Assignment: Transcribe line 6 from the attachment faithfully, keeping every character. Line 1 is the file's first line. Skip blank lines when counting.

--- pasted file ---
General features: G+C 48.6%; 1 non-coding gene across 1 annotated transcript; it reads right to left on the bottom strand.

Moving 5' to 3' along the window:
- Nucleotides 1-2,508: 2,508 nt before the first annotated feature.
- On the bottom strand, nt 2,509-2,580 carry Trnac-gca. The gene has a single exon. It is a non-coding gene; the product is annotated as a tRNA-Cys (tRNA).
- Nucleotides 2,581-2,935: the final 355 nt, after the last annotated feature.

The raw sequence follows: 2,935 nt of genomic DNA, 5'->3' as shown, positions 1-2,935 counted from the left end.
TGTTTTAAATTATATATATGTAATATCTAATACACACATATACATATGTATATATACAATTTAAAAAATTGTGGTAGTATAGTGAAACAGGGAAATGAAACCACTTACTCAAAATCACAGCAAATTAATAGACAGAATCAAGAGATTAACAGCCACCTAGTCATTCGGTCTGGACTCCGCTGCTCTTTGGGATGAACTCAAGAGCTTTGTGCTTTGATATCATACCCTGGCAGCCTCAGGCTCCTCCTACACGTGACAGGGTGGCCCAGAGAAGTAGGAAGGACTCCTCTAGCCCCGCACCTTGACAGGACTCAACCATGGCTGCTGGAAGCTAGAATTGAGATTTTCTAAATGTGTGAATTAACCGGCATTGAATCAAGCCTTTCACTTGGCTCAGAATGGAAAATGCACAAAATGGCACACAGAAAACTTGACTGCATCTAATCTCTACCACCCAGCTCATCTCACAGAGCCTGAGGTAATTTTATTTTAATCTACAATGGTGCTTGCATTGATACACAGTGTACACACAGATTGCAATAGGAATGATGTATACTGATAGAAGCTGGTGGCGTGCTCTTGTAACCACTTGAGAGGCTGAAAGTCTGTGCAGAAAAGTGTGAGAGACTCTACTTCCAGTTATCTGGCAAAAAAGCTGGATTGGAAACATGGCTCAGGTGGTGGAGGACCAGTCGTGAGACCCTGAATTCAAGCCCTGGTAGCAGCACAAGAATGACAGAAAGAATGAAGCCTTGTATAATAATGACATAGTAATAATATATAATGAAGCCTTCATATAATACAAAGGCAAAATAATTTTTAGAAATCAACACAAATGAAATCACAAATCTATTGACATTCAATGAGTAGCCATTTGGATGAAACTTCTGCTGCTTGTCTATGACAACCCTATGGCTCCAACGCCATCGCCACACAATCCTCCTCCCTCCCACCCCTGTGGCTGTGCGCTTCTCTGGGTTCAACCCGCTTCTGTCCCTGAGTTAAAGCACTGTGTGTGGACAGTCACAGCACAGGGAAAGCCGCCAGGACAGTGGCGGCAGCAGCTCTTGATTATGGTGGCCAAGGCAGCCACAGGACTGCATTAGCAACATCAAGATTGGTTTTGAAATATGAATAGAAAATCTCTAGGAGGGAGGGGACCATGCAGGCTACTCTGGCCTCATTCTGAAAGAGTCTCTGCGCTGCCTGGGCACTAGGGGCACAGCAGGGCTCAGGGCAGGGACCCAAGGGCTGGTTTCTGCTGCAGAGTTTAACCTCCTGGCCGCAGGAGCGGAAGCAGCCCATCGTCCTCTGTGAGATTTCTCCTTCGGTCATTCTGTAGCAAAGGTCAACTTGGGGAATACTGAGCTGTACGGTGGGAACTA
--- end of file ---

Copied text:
The raw sequence follows: 2,935 nt of genomic DNA, 5'->3' as shown, positions 1-2,935 counted from the left end.